We found lots of evidence of otters, especially at the meeting point of two burns, on the old beech tree that stands guard there was many different otter spraints of all sizes and ages. It shows that the burn is heavily used, and indeed my friend and her husband regularly sees otter footprints on the shifting sandbanks of the burn.

These habitats are so valuable for our wildlife. There is some disturbance but the land is not overworked, and there are no pollutants in the burn and it's a very natural area. Even for humans the place is a retreat, and so what would it be for the animals that use it?

It is my dream that one day I will be part of something like this smallholding. Coming from a sheep farming background I dream of having my own small flock. I like Shetland sheep particularly, especially as I hand spin wool and you could make the most luxurious garments with shetland wool. The small, neat sheep are very hardy, and wild, which is also something I like. I am drawn to ancient breeds such as the North Ronaldsay, the Hebridean and the Soay as well. Hardy and quite self-sufficient, with good quality spinning wool are all characteristics that appeal to me in a sheep! Maybe one day I'll have my own flock of which I can be proud....

Wednesday, 6 February 2013

Spraint Analysis

What happened yesterday?

I taught a group of people how to identify fish bones from otter spraint.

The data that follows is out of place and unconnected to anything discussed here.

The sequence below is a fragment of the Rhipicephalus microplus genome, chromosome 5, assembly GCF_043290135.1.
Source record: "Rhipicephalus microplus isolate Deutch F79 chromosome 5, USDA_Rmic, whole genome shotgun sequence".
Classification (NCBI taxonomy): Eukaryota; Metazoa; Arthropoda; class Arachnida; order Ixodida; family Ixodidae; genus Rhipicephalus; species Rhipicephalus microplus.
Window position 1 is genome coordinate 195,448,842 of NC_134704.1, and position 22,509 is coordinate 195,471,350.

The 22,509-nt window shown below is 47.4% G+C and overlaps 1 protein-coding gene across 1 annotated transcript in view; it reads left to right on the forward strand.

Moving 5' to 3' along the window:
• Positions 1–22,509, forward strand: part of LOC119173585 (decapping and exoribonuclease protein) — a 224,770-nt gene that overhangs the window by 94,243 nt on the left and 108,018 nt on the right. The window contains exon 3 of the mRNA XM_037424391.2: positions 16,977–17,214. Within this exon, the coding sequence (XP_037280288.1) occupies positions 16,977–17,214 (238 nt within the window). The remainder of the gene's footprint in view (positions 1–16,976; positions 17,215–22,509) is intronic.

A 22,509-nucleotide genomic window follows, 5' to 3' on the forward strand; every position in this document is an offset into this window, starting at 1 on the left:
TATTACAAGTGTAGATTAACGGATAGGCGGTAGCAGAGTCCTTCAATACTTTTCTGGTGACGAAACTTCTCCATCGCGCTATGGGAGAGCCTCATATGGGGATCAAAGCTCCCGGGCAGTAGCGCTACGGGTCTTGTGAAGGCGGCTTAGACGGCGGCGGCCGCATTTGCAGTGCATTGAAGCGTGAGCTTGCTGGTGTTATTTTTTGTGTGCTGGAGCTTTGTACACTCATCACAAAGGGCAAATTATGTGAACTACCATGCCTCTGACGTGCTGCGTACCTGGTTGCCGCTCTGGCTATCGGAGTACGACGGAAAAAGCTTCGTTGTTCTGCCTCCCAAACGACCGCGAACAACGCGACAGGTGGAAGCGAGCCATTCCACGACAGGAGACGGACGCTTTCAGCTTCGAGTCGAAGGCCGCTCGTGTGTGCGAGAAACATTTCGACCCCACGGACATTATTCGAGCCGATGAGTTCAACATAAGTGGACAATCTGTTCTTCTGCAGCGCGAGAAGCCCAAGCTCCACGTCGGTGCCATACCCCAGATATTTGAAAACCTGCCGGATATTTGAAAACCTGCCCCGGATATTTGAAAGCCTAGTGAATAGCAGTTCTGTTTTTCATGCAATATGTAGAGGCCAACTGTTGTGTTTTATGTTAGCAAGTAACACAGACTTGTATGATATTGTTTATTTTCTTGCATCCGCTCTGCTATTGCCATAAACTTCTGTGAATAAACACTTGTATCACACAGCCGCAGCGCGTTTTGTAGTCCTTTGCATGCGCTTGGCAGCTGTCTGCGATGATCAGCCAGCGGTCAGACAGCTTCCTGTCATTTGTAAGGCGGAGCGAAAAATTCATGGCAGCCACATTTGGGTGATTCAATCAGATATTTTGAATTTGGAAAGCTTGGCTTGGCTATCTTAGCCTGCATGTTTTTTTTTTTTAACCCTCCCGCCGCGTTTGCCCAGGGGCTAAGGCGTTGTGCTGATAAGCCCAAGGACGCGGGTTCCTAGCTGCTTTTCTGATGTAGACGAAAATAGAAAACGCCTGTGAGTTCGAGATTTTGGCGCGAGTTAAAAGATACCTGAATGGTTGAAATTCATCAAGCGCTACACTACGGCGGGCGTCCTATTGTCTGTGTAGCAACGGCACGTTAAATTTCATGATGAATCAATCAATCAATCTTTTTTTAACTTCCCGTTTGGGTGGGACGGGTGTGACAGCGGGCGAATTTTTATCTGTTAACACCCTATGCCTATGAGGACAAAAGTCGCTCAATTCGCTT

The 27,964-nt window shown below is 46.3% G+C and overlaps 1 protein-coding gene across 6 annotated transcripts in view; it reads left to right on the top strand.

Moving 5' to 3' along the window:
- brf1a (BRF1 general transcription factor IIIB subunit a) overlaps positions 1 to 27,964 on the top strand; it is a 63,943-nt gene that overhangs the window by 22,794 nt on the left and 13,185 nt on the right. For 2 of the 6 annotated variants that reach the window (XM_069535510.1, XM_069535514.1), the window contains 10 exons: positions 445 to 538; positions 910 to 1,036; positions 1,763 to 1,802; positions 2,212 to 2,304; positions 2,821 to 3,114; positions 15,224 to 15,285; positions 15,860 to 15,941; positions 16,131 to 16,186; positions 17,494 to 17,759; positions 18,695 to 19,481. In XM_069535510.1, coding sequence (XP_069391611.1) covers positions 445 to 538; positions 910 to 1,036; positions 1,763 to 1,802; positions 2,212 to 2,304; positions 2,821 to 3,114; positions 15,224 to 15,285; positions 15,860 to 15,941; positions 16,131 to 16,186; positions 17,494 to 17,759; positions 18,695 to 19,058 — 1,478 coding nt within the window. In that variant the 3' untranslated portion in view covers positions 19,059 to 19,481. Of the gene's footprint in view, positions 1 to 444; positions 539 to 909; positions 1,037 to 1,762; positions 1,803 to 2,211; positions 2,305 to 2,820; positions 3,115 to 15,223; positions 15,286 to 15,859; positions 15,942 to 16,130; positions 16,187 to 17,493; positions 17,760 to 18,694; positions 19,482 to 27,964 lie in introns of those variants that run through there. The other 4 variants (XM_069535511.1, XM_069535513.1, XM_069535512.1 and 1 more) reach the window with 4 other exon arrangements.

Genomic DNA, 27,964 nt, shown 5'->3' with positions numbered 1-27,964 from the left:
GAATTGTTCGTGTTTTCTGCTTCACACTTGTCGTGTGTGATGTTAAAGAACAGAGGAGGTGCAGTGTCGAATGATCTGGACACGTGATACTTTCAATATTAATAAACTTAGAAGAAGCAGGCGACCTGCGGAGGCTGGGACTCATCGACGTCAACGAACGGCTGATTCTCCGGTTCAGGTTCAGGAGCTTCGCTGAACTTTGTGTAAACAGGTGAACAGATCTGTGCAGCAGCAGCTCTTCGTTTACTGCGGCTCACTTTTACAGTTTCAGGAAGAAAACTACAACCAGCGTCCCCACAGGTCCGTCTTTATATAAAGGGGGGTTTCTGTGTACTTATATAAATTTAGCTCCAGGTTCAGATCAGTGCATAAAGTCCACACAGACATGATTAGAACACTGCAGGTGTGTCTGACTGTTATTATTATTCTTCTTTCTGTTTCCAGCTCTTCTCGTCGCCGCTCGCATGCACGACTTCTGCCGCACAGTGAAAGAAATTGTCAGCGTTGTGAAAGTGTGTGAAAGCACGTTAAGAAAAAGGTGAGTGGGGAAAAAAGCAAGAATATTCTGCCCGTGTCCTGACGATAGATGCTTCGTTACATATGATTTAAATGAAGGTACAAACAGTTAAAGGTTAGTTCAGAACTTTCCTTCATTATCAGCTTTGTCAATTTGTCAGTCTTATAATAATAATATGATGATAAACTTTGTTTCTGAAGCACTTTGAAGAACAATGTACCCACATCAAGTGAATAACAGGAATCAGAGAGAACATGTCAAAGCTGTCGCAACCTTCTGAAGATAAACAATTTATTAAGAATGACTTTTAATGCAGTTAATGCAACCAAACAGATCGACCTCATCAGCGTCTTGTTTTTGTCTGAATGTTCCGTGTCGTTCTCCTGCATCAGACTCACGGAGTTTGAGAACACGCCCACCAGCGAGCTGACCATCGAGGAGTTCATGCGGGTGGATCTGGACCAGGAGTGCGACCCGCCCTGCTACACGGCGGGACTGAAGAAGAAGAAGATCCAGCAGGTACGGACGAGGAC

What is the need for this knowledge?

It allows us to find out more about otter diets, but also about prey abundance. This relates to habitat carrying capacity for otters as poorer diets (birds, mammals, amphibians) can support fewer otters than higher energy diets (eels, salmonids).

Did they learn much?

Hopefully! They certainly could ID the commoner species by the end without the use of keys, and they enjoyed the microscope work. It is rather amazing, after all, these bones hold a strange beauty.

What are the future aims here?

Well, the people that I taught (environmental consultancy, The Wildlife Partnership) are aiming to use this on a casual basis to identify otter diets in different locations. More research is needed on this subject, however, and so it would be good if there was a long-term, funded project to carry on from my project for PTES (link to follow soon) that would give a lot of data about changing otter diets.

So it's handy to be able to identify prey remains from spraint?

Yes it is. I was carrying out a volunteer otter survey the other day at the Falls of Clyde during which I was able to identify what the otter had eaten in half of the spraints that were found. The others I removed and will ID the remains at home. This will let the rangers at the reserve understand what the otters are consuming, and so what might be lacking or particularly good about the reserve for otters.

I would like to add that I could teach anyone that would like to be taught how to do this. Please contact for more details.